The Panic of 1819
The Panic of 1819 marked the end of the economic expansion that followed the War of 1812. It involved widespread foreclosures, bank failures, a slump in agriculture, manufacturing, and unemployment of farmers, businessmen, factory workers, artisans, mechanics, and various other skilled craftsmen.
While the language in President Monroe’s second Inaugural Address, on March 5, 1821 asserted that, the great decline in the federal revenue was a “gratifying spectacle" and nothing more than a general depression of prices. Additionally, the New York Evening Post urged legislatures not to interfere with a “natural course of events" and Representative Johnson of Virginia spoke of the crisis as if Americans were suffering from nothing more than a bad cold. His theme was “let the people manage their own affairs." The level of his laissez-faire rhetoric rose to include statements like ". . . palliatives which may suspend the pain for a season, but do not remove the disease, are not restorative of health."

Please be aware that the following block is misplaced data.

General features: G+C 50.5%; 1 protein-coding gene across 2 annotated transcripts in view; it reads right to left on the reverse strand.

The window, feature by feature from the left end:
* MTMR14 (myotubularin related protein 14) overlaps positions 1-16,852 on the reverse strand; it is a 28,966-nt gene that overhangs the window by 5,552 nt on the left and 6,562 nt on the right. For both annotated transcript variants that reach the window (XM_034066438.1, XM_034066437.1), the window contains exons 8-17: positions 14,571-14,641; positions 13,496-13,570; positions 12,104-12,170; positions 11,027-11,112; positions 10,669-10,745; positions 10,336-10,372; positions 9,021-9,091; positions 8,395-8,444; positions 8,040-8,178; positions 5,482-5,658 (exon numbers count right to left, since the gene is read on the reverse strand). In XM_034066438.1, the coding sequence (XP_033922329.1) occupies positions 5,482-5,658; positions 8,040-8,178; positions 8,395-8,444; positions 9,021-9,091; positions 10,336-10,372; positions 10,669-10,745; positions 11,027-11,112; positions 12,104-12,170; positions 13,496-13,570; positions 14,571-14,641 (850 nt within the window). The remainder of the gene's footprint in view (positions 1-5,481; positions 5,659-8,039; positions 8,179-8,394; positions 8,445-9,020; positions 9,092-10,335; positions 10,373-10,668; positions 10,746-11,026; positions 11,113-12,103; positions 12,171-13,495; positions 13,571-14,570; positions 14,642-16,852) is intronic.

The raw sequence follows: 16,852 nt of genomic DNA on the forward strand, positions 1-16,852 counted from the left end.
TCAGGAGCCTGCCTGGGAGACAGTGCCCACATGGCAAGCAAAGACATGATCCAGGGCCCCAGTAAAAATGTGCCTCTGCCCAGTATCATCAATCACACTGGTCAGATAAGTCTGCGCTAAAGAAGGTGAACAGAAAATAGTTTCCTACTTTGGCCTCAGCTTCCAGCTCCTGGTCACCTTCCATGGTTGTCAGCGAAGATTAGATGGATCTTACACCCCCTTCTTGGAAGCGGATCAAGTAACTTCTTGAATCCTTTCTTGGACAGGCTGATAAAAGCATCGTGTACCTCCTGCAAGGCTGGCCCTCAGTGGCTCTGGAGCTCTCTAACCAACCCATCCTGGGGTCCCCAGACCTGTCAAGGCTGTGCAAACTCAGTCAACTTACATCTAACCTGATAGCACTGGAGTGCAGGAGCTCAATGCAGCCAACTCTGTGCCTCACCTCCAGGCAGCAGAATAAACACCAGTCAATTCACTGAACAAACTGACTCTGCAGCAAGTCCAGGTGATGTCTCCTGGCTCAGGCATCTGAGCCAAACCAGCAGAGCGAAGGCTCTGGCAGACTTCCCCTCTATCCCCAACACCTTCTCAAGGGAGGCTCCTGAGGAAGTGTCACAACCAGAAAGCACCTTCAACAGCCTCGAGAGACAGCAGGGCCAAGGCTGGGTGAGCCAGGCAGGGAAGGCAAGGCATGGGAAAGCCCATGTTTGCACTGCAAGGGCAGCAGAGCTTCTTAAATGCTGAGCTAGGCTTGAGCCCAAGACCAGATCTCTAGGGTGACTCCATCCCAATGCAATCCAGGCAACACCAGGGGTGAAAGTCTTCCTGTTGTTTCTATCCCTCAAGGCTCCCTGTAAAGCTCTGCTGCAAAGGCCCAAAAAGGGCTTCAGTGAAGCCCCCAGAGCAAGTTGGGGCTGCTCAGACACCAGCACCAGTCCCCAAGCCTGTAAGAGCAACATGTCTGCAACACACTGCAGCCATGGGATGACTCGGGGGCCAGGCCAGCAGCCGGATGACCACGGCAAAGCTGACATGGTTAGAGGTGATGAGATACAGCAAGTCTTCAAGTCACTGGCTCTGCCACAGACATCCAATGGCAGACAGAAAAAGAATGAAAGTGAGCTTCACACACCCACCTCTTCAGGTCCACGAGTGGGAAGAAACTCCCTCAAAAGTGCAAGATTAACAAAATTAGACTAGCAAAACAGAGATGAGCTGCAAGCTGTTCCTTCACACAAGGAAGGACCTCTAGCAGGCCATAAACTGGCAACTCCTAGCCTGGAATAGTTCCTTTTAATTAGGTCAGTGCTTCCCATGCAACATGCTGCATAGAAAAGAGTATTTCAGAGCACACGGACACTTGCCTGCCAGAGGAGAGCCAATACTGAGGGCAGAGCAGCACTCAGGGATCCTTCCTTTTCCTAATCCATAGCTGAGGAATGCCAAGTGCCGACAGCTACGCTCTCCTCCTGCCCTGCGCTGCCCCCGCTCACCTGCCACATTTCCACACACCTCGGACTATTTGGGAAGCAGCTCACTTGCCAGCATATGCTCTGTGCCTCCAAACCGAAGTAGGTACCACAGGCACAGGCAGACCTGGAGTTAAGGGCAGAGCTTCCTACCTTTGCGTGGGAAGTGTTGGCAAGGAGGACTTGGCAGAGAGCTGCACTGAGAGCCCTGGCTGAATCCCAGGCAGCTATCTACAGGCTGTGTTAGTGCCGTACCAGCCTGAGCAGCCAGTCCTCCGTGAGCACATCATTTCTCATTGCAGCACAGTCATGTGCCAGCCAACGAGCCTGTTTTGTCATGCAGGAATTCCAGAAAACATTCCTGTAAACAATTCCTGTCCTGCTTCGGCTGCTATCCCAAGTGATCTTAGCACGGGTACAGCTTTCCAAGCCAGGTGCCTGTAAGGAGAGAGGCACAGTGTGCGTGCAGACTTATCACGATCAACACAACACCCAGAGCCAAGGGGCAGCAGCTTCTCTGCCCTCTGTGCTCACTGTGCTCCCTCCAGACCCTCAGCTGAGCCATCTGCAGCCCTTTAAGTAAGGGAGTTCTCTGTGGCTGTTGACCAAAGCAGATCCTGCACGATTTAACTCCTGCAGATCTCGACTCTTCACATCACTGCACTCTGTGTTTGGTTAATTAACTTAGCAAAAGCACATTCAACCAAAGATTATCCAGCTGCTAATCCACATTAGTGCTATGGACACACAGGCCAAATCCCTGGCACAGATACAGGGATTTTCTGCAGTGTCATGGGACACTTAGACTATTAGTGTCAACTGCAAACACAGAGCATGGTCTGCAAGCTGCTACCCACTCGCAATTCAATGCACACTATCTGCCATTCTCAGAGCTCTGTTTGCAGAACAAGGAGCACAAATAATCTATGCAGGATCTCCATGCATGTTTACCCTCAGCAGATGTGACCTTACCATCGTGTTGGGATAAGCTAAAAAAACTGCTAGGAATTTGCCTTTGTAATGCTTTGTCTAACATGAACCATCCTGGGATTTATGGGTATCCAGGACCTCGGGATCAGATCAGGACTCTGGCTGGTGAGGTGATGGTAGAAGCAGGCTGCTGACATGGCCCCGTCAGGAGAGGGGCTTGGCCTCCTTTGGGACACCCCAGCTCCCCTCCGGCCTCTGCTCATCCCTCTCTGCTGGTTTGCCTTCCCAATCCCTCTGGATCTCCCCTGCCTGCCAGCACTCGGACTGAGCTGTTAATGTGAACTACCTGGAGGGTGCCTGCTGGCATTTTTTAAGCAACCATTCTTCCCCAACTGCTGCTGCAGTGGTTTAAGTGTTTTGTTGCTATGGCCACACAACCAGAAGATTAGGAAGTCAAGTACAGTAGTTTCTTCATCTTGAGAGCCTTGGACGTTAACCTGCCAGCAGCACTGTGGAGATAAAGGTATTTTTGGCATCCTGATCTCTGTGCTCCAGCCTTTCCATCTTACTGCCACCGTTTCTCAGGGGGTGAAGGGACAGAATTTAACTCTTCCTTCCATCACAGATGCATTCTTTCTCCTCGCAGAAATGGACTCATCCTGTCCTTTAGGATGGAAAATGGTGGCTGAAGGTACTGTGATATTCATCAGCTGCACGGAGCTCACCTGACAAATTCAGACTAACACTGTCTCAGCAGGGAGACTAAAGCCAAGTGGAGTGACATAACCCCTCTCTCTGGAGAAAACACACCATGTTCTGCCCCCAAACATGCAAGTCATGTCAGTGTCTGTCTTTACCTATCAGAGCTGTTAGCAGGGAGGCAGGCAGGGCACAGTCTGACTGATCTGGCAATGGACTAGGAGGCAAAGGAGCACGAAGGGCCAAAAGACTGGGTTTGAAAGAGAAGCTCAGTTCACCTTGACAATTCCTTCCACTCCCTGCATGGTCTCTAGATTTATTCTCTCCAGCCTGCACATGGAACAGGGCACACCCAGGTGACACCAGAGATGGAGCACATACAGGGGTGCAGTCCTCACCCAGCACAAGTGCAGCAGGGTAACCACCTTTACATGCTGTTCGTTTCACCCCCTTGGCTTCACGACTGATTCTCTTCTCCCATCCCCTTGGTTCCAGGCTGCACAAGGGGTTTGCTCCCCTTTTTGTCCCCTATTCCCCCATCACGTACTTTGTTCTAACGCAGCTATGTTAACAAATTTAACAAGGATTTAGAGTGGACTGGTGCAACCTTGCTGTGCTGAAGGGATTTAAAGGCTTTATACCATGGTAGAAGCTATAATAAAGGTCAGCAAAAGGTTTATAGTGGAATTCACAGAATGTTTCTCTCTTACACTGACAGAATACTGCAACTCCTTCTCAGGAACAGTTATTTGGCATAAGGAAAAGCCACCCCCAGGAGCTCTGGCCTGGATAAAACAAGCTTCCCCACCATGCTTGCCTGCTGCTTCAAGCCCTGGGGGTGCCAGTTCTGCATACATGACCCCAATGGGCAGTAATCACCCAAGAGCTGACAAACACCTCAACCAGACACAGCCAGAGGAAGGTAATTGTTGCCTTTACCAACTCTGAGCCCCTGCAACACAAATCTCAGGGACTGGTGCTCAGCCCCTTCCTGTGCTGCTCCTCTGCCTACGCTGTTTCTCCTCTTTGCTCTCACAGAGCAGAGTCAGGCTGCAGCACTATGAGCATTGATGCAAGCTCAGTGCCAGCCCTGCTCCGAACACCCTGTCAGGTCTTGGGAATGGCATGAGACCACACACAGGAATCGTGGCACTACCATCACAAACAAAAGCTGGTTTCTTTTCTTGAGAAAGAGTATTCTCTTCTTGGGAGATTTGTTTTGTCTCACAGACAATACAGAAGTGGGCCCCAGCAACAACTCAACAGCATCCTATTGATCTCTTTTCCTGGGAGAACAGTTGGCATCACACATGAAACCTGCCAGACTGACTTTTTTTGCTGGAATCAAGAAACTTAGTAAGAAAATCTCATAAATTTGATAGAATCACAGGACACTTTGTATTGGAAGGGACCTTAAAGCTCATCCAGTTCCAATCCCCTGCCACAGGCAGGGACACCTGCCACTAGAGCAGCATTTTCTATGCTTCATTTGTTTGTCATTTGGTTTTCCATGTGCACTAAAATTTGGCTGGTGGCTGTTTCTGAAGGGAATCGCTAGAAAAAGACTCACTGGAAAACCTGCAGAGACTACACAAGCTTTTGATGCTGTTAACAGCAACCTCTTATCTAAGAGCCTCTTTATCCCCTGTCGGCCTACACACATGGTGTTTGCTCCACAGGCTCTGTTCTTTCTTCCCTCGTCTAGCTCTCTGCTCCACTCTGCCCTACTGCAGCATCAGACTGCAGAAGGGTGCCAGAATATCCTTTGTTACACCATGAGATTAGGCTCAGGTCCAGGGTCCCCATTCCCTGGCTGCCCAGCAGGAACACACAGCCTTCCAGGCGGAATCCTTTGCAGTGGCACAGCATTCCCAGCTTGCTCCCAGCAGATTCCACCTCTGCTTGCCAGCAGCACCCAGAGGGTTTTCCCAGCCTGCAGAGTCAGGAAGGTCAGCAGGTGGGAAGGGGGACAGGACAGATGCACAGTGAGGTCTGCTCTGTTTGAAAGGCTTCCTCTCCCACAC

The prevailing tone of the day adhered to Monroe’s strict interpretation of the crises, in which he prevailed in limiting governmental action to ensue fiscal stability as well as refusing appropriations for internal impriovements.
In the face of the burgeoning panic, Americans could only take one of two courses, either to deny that any distress existed, or face their plight with the knowledge that only their individual acts could bring about a cure.
For a closer review of the panic that ended in 1823, see the online edition of The Panic of 1819 by Murray N. Rothbard.